So, we decided to continue the collaboration but make it a longer format so we can keep the gentle yoga, meditation, and writing, but add some drawing and discussion.

If you’re in the Portland area and want to attend the retreat, more information and a link to register are here:

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Wah. Wah. All Better Now.

I found out yesterday that I did not get into the Crafty Wonderland show. At first, I was really sad, and I felt ashamed to have to share this news with you. But then, a couple of things happened, and as of yesterday afternoon, I was back to feeling pretty darn great. This is a big change for me.

First, as soon as I read the email, I let myself feel sad for a few minutes. This might seem ridiculous, but it’s a radical change from how I used to deal with rejection. In the past, I’d pretend it didn’t bother me at all. I’d convince myself I didn’t care. But in reality, I’d carry a little piece of disappointment around with me for weeks, maybe months, and that heavy bit of sadness made me doubt myself and avoid sticking my neck out again for a long time.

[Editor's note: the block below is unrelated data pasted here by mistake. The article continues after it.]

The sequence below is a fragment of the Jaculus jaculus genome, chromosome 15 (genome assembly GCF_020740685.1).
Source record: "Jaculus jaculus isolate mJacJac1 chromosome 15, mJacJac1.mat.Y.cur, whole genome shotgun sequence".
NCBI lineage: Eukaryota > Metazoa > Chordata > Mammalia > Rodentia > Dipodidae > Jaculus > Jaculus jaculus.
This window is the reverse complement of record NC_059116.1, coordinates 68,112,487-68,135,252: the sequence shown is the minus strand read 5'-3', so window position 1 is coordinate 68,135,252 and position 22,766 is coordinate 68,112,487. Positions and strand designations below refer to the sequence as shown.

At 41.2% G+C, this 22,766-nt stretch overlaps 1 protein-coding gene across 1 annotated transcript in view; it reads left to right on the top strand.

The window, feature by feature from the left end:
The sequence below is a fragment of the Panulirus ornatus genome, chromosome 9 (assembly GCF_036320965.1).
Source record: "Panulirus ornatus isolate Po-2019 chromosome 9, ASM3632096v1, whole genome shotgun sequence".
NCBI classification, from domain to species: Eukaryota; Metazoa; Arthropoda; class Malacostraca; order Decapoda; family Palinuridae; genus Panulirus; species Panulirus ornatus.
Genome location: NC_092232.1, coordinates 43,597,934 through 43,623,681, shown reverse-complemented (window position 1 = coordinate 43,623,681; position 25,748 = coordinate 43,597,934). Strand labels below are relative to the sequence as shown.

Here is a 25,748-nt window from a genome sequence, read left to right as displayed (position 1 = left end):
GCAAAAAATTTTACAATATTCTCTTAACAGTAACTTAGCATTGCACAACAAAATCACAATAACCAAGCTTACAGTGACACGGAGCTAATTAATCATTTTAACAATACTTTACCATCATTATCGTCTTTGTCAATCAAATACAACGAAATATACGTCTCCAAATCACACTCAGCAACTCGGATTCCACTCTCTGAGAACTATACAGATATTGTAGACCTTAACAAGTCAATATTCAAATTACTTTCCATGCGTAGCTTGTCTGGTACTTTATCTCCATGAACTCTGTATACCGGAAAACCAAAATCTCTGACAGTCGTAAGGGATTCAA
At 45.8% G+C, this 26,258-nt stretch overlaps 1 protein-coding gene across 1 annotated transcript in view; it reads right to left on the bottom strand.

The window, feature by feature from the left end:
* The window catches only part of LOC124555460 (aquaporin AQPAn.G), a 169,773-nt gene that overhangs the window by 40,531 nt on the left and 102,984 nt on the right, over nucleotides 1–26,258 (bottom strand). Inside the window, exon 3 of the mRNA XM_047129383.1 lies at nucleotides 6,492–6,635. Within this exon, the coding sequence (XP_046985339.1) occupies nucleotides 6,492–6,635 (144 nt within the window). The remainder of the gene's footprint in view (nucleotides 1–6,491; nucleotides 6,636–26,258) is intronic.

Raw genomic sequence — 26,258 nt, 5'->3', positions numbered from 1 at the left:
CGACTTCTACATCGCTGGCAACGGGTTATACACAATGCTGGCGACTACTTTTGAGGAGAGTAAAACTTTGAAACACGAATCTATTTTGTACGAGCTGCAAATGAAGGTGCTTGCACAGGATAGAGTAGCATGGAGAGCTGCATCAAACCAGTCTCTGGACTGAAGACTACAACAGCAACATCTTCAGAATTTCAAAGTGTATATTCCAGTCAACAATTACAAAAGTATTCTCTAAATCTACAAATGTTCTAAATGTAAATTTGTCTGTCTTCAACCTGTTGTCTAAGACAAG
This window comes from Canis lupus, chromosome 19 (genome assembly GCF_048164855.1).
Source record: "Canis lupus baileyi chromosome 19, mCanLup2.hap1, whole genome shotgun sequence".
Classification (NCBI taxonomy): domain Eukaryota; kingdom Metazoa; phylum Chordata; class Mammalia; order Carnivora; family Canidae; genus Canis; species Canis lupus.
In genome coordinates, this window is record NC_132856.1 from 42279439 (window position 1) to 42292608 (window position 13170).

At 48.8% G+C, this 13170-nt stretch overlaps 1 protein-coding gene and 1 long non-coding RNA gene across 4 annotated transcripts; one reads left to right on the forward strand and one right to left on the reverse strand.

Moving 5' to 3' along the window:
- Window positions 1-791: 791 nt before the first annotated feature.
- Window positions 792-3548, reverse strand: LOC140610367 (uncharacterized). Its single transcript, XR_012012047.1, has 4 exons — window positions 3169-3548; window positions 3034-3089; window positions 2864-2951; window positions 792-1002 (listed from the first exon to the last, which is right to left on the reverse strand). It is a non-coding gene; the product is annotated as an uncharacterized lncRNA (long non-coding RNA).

A few minutes of raw sadness turns out to be a lot easier. I’m not sure why I feared that emotion so much in the past, but after a good ten-minute sulk, I felt fine. (I should add that my guy gave me a lot of love, as did two friends via email/text. That helped, too.)

Second, I stopped myself from falling into an old, unhelpful habit. As soon as I processed the rejection email, I noticed that my thoughts slid right into the conclusion that my work must not be very good.

Rejection = the work sucks. Right? Don’t a lot of us think this, maybe without even realizing it? In the past, this equation seemed perfectly accurate, and I would abandon an idea right there and then.

This time, I stopped myself and made myself separate assessing the quality of my work from the result of applying to this one craft show. Happily, I quickly decided I still love my books and cards and am eager to keep working on them.

Wow. That’s new. I like it.

I’ll admit that it will be a little hard for me to see other coloring books at the show, but I’ll survive. In fact, it will be interesting to see what others are doing.